The Castle of Cagliostro

Toho/Studiocanal/Hayao Miyazaki/1979

Running Time: 100 minutes

Region Code: Region B

Aspect Ratio: 1.78:1

Video: 1080i High Definition

Audio: Japanese: DTS-HD Master Audio 2.0/LPCM Mono 2.0/ English: DTS-HD Master Audio 2.0/LPCM Mono 2.0

Language: Japanese/English

Subtitles: Optional English

The debut feature animation by the great Hayao Miyazaki, released 6-years prior to the 1985 foundation of ‘Studio Ghibli’, ‘The Castle of Cagliostro’ marked the second film to feature the character of the master thief Arsène Lupin III, adapted from manga series, ‘Lupin III’, created by artist ‘Monkey Punch’.

The films opens with the aforementioned thief, and his cigar smoking side-kick, Daisuke Jigen, escaping from a thrilling casino robbery in Monte Carlo, only to discover that their stolen spoils are entirely counterfeit. Upon recognising the high-quality counterfeit notes from his early years, Lupin traces the source to the fictional European kingdom of Cagliostro, and, faced with the evil Count Cagliostro, sets his sights firmly on the famous ancestral, Cagliostro treasure. What then unfolds is a perfectly-paced, intriguing and highly entertaining crime-mystery, featuring an unforgettable car chase, and cleverly staged battles with Samurai’s and challenging, old enemies, as our hero attempts to rescue the beautiful Princess Clarisse from the clutches of the evil Count, and ultimately take down this grandiose, counterfeiting scheme once and for all.

As previously mentioned, this is the debut feature from Miyazaki, so viewers familiar with his later, Studio Ghibli works, for instance: ‘My Neighbour Totoro’ (1988) (see review); ‘Spirited Away’ (2001) and ‘Howl’s Moving Castle’ (2004), will immediately notice that the film has a much different feel, tone and style of animation than his later, more famous achievements. That is by no means a negative factor, in fact is wonderful to see how he has developed as both a director and an inventive and enthralling storyteller, and there are styles and techniques introduced here that are clearly seen in throughout his outstanding portfolio of films. Where his later films are primarily focused on magical or surreal elements, this feature is firmly grounded in the ‘real world’ as it were, and presents itself as a good old-fashioned, good vs evil, crime drama, featuring plenty of action and adventure sequences, guaranteed to appeal to all, some cleverly timed, gentler moments of subtlety and interweaving themes reminiscent of both 40’s/50’s film-noir and the chase-heavy police films of the 1960’s/70’s.

Whilst the 1080i blu-ray video presentation clearly delivers a stronger, brighter transfer than seen in previous standard definition releases, when compared with the ‘Studio Ghibli’ blu-ray upgrades, it just doesn’t feel like this film has been afforded the high quality restoration and upgrade that it ultimately deserves, and sadly, there isn’t a great enough improvement in overall quality that should be seen from DVD to blu-ray. If we now look at the positives, contrast levels are particularly impressive, offering deep, absorbing blacks and bright highlights and image clarity and definition are strong and crisp, offering an excellent level of detail and emphasising the quality of the animation, in both characters and the finely crafted backgrounds and landscapes. However, though the colour palette appears bright and well saturated, delivering nice, natural shades and tones, it just somehow lacks the overall vibrancy and vividness that would really make the film shine and pop. Thankfully, there are no clear signs that any manipulation or DNR has been used in the restoration, with a good deal of natural grain present throughout the film, adding to the authenticity, and original look of the piece, however, as the film is now over 30-years old, and as the film has not been given the big-budget restoration needed, there are significant indications of age and dirt on the print, which are, unfortunately, only accentuated in the high definition presentation.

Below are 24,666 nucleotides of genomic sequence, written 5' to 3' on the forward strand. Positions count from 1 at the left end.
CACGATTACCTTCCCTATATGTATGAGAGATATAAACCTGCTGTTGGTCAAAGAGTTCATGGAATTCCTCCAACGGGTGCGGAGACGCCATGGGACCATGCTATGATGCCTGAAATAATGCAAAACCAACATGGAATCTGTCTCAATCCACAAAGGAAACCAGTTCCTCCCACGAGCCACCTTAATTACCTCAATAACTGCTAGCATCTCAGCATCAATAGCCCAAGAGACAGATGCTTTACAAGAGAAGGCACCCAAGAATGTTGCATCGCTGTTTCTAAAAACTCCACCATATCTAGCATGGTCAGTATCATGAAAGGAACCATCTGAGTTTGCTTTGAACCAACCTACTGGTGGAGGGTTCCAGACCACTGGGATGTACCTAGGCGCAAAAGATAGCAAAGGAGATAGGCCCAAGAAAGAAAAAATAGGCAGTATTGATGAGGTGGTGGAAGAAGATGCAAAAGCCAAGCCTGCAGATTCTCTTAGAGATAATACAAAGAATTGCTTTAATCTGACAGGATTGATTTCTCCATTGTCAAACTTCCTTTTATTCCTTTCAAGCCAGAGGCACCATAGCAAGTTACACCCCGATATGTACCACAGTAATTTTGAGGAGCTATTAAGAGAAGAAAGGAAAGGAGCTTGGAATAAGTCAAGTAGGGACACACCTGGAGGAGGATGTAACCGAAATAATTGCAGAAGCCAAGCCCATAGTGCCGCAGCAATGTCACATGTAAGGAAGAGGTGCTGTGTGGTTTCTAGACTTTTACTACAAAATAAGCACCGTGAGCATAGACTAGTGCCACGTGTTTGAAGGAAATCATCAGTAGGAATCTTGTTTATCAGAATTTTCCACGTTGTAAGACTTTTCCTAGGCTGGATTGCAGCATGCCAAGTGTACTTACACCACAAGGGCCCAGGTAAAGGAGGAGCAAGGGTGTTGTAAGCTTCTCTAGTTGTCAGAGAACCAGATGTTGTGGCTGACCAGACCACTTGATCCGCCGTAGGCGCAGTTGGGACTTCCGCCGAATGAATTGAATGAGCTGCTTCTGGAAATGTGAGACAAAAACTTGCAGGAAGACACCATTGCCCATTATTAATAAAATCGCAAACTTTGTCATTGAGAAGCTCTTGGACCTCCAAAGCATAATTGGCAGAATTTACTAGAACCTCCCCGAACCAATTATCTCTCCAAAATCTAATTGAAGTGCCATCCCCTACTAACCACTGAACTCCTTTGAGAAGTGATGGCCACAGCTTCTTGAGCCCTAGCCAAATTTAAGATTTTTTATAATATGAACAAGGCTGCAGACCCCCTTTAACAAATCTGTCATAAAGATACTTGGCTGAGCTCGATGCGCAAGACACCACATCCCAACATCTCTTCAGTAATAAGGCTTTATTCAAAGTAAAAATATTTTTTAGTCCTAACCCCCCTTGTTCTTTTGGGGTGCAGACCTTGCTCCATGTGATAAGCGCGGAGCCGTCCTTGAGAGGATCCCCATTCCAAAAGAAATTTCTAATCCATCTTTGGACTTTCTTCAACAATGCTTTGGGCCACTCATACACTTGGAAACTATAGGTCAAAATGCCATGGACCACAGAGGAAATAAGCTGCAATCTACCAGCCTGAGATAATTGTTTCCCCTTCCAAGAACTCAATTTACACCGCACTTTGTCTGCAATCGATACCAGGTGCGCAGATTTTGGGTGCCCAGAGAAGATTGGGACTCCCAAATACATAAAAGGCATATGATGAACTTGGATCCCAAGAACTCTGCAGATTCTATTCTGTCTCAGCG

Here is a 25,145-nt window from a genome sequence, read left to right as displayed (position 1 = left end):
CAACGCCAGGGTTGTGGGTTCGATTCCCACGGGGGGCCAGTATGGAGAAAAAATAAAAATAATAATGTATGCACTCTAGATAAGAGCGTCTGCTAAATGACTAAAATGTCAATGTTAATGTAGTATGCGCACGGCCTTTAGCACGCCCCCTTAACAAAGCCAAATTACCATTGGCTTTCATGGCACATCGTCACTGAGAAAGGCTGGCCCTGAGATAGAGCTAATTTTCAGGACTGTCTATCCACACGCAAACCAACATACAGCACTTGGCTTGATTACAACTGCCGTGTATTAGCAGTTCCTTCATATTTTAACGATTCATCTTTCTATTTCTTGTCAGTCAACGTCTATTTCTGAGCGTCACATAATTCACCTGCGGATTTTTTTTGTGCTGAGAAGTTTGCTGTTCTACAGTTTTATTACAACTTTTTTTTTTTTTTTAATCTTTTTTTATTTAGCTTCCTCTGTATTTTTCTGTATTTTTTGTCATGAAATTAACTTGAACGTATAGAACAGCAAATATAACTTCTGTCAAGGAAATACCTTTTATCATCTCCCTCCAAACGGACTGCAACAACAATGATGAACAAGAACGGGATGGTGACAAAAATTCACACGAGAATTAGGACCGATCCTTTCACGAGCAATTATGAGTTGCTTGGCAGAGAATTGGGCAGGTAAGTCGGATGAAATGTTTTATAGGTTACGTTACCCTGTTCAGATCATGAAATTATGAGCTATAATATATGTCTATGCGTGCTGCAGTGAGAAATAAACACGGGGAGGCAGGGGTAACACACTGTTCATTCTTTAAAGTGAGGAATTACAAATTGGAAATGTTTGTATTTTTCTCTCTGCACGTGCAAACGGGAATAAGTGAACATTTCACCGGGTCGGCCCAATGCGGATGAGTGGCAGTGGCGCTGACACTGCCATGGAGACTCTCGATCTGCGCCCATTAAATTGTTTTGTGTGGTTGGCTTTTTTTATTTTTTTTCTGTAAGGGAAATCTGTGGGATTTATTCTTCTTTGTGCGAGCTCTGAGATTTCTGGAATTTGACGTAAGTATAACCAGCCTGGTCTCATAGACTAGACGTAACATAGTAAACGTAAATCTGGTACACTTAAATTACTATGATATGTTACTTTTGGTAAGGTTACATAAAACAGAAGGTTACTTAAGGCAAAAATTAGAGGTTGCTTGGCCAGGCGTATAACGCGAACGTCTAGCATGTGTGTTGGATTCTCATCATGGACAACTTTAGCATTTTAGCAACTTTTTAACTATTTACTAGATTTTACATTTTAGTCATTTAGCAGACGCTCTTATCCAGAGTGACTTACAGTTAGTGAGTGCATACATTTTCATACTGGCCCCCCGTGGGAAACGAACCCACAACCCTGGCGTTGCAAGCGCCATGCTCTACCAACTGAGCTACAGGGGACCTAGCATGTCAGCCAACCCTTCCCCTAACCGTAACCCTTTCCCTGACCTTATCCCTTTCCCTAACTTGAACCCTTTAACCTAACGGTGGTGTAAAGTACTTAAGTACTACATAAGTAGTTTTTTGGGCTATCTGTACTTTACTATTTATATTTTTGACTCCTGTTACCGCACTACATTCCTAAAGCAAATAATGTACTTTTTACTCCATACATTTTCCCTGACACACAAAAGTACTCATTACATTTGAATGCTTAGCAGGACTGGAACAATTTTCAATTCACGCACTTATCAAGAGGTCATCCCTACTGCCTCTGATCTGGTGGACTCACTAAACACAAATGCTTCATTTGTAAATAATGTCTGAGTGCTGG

The audio element of the presentation fairs slightly better, and viewers are presented with the choice between four audio tracks: the original Japanese LPCM 2.0 Mono; Japanese DTS-HD Master Audio 2.0; a dubbed English LPCM 2.0 Mono track and finally the English DTS-HD Master Audio 2.0 mix. I cannot say I am a huge fan of the English dubbed audio tracks, so for me, I would always go for the original Japanese soundtrack. Though the DTS-HD 5.1 mix is well-rendered and offers pleasing levels of surround, it does tend to come across as slightly too quiet and bland,  the original Japanese 2.0 Mono track is the one to go for, delivering crisp, clear dialogue, excellent levels of fidelity and direction and a effective balance between the striking soundtrack and the clean, well-delivered dialogue. That is not to say that the presentation of the dubbed English tracks are weaker, in fact they arguably appear slightly stronger, however, the audio dub does diminish a lot of the authenticity and original feel of the piece, with a lot of the text sadly being lost in the translation, so the original Japanese 2.0 mono mix is the recommended choice.

Special Features:

Picture in Picture

Trailer

Overall:

‘Cagliostro’ has a very different feel to it than the works that would later be seen emanating from the great ‘Studio Ghibli’, but is, nevertheless, a wonderful and intelligently crafted mystery/crime-drama, and proves essential viewing both for anyone with an interest in Anime, and as an early insight into the works of the master ‘Miyazaki’.

Release date: 12 November, 2012

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